Yesenia Robles, a 25-year-old grad student in New York City, shakes her head at friends who’ve aired dirty laundry on Facebook. One posted the results of a paternity test, tagging the father and saying, “Told you you were the daddy.” Commenters encouraged the woman’s shenanigans. Another acquaintance posted court documentation that she changed her son’s last name from the father’s to her maiden name, aiming to embarrass her son’s father — she received backlash from commenters.
The peculiar phenomenon of the social media emotional meltdown is how I found myself writing to a friend — OK, a then fairly recent ex — “Please don’t hurt yourself!” after seeing alarming posts from him that suggested he may be suicidal. I wrote it without knowing how real the risk was or whether I was someone he even wanted to hear from at that moment. I still don’t know. (I had said his ordeal would be over soon and got a two-word response: “Thank fuck.”) Later, he publicly cheered up.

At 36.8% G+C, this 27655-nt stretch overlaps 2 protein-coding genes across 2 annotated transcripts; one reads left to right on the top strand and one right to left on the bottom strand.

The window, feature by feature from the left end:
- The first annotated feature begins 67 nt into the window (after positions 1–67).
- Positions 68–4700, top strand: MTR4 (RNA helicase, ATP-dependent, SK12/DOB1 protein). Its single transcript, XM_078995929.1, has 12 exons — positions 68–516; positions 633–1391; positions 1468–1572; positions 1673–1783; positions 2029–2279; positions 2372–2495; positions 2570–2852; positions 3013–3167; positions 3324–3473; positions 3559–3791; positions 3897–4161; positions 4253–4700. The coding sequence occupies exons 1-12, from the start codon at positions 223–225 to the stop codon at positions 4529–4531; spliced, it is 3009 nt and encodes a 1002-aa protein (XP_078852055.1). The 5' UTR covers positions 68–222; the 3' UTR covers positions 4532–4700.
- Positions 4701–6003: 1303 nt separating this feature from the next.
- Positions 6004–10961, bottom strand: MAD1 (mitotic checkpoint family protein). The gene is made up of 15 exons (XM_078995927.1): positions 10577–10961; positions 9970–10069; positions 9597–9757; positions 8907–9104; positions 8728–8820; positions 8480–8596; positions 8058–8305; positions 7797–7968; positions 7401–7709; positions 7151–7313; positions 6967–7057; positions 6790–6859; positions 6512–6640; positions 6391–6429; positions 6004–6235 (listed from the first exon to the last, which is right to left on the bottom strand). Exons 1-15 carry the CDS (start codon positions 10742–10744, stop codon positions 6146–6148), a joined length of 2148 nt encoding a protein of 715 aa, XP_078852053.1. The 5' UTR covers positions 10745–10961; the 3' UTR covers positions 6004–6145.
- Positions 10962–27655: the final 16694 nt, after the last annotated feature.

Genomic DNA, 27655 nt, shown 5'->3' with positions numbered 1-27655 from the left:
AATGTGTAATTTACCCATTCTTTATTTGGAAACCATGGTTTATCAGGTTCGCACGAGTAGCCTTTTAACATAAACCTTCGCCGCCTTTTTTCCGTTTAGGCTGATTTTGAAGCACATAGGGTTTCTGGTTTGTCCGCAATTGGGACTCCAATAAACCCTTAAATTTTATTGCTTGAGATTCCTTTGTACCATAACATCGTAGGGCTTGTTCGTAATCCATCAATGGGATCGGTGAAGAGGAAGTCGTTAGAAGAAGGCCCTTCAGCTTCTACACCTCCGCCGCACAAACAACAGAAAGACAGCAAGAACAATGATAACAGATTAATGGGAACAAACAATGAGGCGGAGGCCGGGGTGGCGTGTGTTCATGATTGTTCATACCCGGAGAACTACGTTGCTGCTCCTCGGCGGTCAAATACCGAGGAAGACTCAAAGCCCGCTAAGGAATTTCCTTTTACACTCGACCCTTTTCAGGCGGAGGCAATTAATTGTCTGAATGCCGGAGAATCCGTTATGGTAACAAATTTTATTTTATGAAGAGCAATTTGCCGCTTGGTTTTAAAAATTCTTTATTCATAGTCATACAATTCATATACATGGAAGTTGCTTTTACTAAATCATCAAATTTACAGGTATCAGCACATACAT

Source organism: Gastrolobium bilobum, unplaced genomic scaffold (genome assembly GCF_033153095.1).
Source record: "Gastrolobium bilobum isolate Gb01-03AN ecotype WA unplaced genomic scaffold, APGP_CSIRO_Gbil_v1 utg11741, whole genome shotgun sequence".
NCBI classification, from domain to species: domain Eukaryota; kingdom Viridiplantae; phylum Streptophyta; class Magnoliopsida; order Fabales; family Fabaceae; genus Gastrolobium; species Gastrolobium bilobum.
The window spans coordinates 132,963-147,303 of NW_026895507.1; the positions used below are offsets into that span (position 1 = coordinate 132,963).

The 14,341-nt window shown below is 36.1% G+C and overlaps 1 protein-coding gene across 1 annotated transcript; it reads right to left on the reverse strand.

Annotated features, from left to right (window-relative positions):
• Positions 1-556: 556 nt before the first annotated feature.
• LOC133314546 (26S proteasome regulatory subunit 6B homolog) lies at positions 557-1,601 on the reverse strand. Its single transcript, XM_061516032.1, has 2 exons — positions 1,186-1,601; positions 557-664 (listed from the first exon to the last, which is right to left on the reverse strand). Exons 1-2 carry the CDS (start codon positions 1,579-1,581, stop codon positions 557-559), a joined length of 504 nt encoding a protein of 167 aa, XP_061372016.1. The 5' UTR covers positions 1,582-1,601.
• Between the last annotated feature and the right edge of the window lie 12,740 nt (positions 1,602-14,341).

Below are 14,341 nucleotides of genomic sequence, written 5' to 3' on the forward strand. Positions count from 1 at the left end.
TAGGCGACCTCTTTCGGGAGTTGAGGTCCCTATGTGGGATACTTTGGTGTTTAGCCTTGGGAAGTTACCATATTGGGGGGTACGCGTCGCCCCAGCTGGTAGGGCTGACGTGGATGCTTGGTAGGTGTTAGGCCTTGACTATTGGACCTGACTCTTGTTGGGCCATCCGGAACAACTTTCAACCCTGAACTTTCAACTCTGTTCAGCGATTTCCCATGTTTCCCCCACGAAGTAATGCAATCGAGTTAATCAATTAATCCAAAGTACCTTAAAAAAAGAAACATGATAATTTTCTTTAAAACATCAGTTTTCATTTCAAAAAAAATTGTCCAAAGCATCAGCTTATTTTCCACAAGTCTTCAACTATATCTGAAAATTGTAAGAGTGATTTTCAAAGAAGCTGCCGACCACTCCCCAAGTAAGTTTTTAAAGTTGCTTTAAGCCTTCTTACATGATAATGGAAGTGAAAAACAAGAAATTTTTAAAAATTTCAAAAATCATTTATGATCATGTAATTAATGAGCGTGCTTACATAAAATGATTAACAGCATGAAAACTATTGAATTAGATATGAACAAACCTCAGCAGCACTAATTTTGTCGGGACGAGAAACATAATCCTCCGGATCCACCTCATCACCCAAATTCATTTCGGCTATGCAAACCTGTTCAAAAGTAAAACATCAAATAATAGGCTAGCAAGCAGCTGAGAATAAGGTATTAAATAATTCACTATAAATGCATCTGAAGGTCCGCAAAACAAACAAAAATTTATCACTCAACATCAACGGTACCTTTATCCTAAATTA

Putting It All Out There
So what are you supposed to do when you witness a public meltdown? Rutledge suggests two possible strategies for people furrowing their brow at the screen in concern. If it’s a good friend who’s acting erratically, “try to contact them — you should take it seriously and find out whether they’re having a terrible day or exaggerating or if there’s real cause for alarm.” And if you’re not close to them, find someone who is and ask if they can check in.
For all you know, there may be a serious mental health issue at play. “The good thing about social media is that it is public, and you can spot a red flag sooner than if someone shuts themselves away with their depression,” Rutledge says, but you can’t diagnose someone by their posts. (Amanda Bynes’ mother, for example, later insisted her daughter had never been diagnosed with a mental illness, despite claims that Bynes was schizophrenic after her bizarre posts.)
Jurgenson says we should all be more forgiving of public eruptions. “Our go-to is to shame someone or to say, ‘I’m glad I didn’t have Facebook in high school,'” he says. “But we’re all going to post things we’re embarrassed about. Our response shouldn’t be to gawk but rather to help or simply to move on.”